Mormons have offered a bewildering variety of explanations for the apparent failed predictive prophecy of Joseph Smith in Doctrine & Covenants 84:1-5 that a temple would be built in Independence, Missouri, before the generation living in 1832 had all died. Let me just list these various explanations. I will attempt to list them very roughly (as best I can at this point in my research) in the chronological order in which they first appear in the literature:

  1. The Saints failed to build the temple because of opposition from their wicked enemies.
  2. The “generation” could refer to a long period of time, such as one hundred years.
  3. As long as one person is still alive from that era, even more than a hundred years later, the prophecy can still be fulfilled.
  4. The Saints failed to build the temple because it was conditional on their obedience or spiritual readiness, a condition they failed to meet.
  5. The “generation” may refer to an age or dispensation.
  6. The “temple” of D&C 84:4 should be distinguished from the “house” of D&C 84:5, which refers to the Kirtland, Ohio temple dedicated in 1836, not to the Independence temple that has yet to be built.
  7. The “generation” refers to a future generation, the one that would see the temple built, not to the generation alive in 1832.
  8. A true prophet’s words, even in scripture, need not be inerrant or infallible.
  9. God has the prerogative of changing his mind or putting on hold what he earlier intended to do.
  10. The words “shall be reared” and “shall be built” (D&C 84:4, 5) may be imperatives rather than indicatives; that is, they may express commands of what the Saints were told to do, not predictions as to what would certainly occur.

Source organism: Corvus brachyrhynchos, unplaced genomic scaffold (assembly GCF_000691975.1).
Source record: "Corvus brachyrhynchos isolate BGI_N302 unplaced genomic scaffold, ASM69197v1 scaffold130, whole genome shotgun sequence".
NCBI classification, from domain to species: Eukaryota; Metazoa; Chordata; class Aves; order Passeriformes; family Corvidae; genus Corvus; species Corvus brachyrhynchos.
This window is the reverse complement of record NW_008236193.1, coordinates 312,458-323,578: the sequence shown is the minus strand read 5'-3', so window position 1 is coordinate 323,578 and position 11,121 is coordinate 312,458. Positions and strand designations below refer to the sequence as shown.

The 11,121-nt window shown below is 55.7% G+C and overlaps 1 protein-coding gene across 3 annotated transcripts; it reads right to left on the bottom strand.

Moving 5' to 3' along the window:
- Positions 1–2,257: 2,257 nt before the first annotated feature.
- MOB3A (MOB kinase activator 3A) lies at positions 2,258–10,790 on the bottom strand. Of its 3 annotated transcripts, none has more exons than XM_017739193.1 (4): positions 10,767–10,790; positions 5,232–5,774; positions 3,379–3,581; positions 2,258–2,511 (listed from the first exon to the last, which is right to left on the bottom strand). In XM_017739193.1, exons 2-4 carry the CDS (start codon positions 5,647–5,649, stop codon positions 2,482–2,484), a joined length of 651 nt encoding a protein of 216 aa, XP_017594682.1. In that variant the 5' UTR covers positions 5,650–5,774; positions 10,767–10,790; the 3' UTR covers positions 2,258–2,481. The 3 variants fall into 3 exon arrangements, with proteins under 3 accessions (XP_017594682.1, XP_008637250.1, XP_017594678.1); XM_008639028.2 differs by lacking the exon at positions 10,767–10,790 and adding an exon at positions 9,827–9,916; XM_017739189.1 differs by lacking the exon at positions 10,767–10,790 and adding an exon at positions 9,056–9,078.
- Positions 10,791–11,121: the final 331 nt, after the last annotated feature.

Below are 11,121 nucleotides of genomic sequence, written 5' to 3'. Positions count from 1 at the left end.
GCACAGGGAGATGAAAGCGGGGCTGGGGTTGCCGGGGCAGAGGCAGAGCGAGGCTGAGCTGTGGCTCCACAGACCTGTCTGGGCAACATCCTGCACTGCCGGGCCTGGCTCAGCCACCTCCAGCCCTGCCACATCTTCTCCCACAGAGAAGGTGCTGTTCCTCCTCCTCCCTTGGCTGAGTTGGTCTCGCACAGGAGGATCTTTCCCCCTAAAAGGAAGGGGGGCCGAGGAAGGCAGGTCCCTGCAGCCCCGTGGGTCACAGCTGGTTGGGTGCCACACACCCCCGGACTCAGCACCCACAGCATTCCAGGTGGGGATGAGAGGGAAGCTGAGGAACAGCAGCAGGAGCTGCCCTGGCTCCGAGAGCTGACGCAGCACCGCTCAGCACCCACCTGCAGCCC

The one thing that is clear is that it is far from clear to Latter-day Saints how to interpret Joseph Smith’s statements in D&C 84:1-5. Most of these explanations are mutually exclusive. For example, if the generation specified is simply whatever future generation sees the temple built (#7), then “generation” cannot have any of the other suggested meanings in the prophecy (##2, 3, 5) and there is no reason to think God changed his mind (#9). If the Saints did not build the temple because of their lack of obedience or spiritual readiness (#4), then it cannot also be the fault of wicked enemies of the Saints (#1).

Of course, it is theoretically possible that one of these explanations is correct and the others incorrect. I will therefore be offering a critical examination of each of these explanations. If you know of a Mormon explanation of the matter that I have missed, please let me know.

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This entry was posted on Monday, February 16th, 2009 at 11:59 pm and is filed under Mormonism. You can follow any responses to this entry through the RSS 2.0 feed. You can leave a response, or trackback from your own site.

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